Standing in Our Own Truth


On a lifelong quest for “the true truth,” one day I realized that truth isn’t to be found in reading more books or doing more stuff: the struggle is to BE not to DO. So I went to work again with all the strength and dedication I could muster. The image of Jacob wrestling with the angel satisfied me for years as I wrestled with being, forging ahead against all odds. Finally I discovered that wrestling or doing battle wasn’t getting me anywhere because what I desired most must be sought delicately, with the recognition that I don’t really know how to get there from here. Any state of tension or blind determination moves us away from what we seek. To approach Being, as Marion Woodman often said, we need to learn to stand in our own truth.

I’m passing this on in the hope that it won’t take others a lifetime to discover that seeking is not a tensing of inner wish-muscles but, rather, a letting go of the neediness to know, a releasing of the desperation to find an answer to the longing for “something else” that rises from the depths. We must enter a no-man’s-land beyond thinking, doing and reacting, beyond what the Buddha called the hankering and dejection in which we usually live. So if you wish to arrive at place where you can stand in your own truth, be ready to wait and listen at the threshold. Then, if access is granted to that inaccessible space, all you can do is listen and wait some more, long enough so that knowing and loving can find you.

Here are some suggestions from my own experience:

  1. The first step is to develop the attention.

What seems most underdeveloped in the search for presence is the indispensable faculty of attention. “Presence is being able to hold the love, no matter what happens,” said Marion in a Dream Workshop. But

most of us lack the capacity to attend long enough to hold the love or anything else, because we are so easily distracted by the next thought or emotional reaction that comes along. Those who have learned how to attend are good athletes, good listeners, good thinkers, good workers at anything they do. In Waiting for God, Simone Weil insists that the whole purpose of school studies is to develop a child’s attention, and that the quality of a student’s effort to attend is even more important than whether or not a problem is correctly solved.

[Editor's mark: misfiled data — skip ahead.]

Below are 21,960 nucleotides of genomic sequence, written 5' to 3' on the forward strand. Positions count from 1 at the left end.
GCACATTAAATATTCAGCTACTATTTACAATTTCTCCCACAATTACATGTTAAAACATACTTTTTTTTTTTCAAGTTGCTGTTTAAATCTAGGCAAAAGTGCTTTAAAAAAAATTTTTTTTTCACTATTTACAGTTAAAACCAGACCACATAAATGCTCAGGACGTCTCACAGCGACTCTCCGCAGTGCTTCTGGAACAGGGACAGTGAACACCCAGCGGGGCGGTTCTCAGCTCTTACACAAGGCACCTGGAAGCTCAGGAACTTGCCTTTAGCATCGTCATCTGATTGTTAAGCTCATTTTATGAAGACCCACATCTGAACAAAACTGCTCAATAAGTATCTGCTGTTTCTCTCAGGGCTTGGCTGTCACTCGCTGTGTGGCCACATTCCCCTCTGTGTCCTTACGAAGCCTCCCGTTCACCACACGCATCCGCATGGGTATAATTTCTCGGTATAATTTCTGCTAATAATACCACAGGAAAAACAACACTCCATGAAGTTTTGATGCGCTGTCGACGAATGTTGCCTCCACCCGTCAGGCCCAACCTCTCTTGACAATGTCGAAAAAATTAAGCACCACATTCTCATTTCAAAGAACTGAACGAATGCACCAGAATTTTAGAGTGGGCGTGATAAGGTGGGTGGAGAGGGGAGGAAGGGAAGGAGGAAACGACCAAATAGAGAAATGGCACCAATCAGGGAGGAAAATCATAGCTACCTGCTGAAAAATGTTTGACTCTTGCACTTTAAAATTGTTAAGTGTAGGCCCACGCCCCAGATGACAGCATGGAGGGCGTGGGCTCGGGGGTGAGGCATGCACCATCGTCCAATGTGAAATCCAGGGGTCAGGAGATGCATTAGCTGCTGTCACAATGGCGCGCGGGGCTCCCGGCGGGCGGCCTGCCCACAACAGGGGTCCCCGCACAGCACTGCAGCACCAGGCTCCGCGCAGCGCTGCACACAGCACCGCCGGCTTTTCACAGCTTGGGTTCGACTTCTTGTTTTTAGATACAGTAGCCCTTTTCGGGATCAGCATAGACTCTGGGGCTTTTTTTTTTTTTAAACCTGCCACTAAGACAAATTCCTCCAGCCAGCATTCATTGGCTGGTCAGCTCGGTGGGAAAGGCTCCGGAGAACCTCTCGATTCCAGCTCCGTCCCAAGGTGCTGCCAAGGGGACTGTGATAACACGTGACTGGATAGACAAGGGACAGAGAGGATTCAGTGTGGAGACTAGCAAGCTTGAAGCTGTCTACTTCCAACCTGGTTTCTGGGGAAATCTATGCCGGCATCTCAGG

1. We need to give up “knowing’

The contemporary Hindu teacher Jean Klein says that we can never know what we are, but we can know what we are not. In The Ease of Being, he speaks about the stages of self-knowledge that unfold when self-questioning begins. It awakens an “intimation of reality,” kindling a feeling of emptiness which may send us off to hunt in many directions for something to fill our sense of lack. Then, each time we think we’ve found what we were looking for, we may arrive at momentary peace. But soon we’ll be off again “like a hunting dog who cannot find the scent,” searching frantically for what we think we can’t do without.

  1. And learn from our own mistakes.

However, our experiences gradually educate us as we begin to understand the repetitive lure of wanting. We become attracted to what Klein calls “the scent of reality.” It begins to center us, quieting our habitual agitation and creating a sense of valuation for the spiritual search. Gurdjieff referred to this process as developing a ‘magnetic center,’ a place within our Being that resonates to the sound of truth.

  1. Then give up the security of answers.

In spite of the fact that awakening to presence begins with questioning, my reasoning mind found it difficult to accept that spending time pondering questions could help. I wanted answers, not questions. However, the many stock answers stashed in the closet of the mind are of little value in this search. In moments of great loss or suffering, or even of great joy, such formulations don’t tell us much that’s useful. Yet, like many people, I wanted safety in a secure truth. While we all share this wish for security, it’s important to allow the difficult queries for which we have no answers to settle deep into our flesh and bones, to see them as the poet Rainer Maria Rilke did, like locked rooms containing something precious but to which we have no key. In this way, they may lead us to deeper questions, exposing the fact that true self-knowledge isn’t owning an answer. It is knowledge of my own nature.

  1. Relaxation is indispensable.

There’s a world of difference between the seeker who goes forward with every muscle tensed, ready for action, and the Zen archer who aims at the target blindfold, and releases the arrow from a completely relaxed body. In the same way, the quest to stand in our own truth calls not for a tensing of the inner muscles in order to find our way, but a releasing of the neediness to know. So that what we need can find us.

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